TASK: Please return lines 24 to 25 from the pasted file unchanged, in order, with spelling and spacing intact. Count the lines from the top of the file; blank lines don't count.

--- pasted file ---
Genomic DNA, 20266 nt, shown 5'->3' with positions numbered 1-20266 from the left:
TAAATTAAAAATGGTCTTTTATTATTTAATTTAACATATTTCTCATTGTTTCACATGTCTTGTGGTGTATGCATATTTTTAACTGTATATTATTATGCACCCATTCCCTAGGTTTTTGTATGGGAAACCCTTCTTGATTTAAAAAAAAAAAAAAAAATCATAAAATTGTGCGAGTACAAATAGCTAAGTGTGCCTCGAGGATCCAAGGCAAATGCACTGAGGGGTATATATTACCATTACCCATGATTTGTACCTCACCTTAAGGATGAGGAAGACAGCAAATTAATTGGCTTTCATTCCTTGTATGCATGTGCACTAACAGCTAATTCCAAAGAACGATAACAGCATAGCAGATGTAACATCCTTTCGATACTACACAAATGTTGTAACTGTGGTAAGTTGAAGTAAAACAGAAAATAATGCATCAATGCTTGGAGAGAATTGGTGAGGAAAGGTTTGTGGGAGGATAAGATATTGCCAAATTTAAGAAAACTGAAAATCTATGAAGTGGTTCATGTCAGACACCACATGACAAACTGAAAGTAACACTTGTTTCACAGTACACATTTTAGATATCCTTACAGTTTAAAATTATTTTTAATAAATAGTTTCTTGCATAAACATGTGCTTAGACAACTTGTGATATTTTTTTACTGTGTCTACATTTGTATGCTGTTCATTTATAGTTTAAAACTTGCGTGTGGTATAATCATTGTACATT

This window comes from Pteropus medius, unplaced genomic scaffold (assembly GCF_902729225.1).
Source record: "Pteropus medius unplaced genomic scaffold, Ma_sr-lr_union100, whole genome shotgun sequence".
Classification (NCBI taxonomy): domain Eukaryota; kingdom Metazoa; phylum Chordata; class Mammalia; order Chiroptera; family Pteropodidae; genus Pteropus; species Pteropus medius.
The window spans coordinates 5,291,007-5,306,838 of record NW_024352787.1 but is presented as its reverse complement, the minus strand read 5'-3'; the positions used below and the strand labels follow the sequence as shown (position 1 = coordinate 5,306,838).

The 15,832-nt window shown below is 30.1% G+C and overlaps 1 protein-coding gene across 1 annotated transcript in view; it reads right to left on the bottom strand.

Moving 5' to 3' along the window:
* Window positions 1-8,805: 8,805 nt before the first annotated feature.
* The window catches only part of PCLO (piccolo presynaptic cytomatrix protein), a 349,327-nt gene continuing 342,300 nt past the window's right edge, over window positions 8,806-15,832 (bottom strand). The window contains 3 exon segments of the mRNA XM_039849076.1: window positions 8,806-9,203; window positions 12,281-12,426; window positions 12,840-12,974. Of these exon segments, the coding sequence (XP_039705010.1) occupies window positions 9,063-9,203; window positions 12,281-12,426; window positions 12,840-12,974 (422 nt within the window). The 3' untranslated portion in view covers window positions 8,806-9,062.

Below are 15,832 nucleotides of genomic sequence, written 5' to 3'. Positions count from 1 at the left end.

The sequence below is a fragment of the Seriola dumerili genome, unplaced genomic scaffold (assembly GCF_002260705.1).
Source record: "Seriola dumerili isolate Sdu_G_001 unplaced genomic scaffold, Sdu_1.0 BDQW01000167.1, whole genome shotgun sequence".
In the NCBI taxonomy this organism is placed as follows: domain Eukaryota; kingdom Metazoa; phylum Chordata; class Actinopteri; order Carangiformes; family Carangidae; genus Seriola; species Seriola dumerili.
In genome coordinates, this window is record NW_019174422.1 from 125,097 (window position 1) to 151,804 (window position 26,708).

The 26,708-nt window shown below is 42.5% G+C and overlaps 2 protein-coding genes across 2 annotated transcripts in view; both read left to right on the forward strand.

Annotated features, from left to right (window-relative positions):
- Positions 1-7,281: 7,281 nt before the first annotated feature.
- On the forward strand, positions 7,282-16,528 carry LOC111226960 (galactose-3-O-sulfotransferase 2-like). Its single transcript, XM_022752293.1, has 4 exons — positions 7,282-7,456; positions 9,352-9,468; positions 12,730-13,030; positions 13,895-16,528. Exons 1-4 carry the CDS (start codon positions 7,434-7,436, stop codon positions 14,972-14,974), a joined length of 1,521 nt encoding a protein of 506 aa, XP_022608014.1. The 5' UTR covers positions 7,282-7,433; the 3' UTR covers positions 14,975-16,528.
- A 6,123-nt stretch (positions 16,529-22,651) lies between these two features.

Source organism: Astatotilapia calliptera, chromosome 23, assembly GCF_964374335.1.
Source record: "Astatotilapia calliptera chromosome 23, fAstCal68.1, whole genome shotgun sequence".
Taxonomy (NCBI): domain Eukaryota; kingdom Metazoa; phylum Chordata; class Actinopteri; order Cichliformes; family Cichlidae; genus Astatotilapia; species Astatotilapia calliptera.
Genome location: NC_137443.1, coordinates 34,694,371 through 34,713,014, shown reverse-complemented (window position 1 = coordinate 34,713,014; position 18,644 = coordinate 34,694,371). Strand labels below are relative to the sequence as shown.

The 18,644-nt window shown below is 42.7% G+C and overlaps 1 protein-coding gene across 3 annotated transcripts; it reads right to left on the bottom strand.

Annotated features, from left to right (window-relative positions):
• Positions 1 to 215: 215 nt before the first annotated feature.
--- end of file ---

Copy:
Genome location: NC_137443.1, coordinates 34,694,371 through 34,713,014, shown reverse-complemented (window position 1 = coordinate 34,713,014; position 18,644 = coordinate 34,694,371). Strand labels below are relative to the sequence as shown.

The 18,644-nt window shown below is 42.7% G+C and overlaps 1 protein-coding gene across 3 annotated transcripts; it reads right to left on the bottom strand.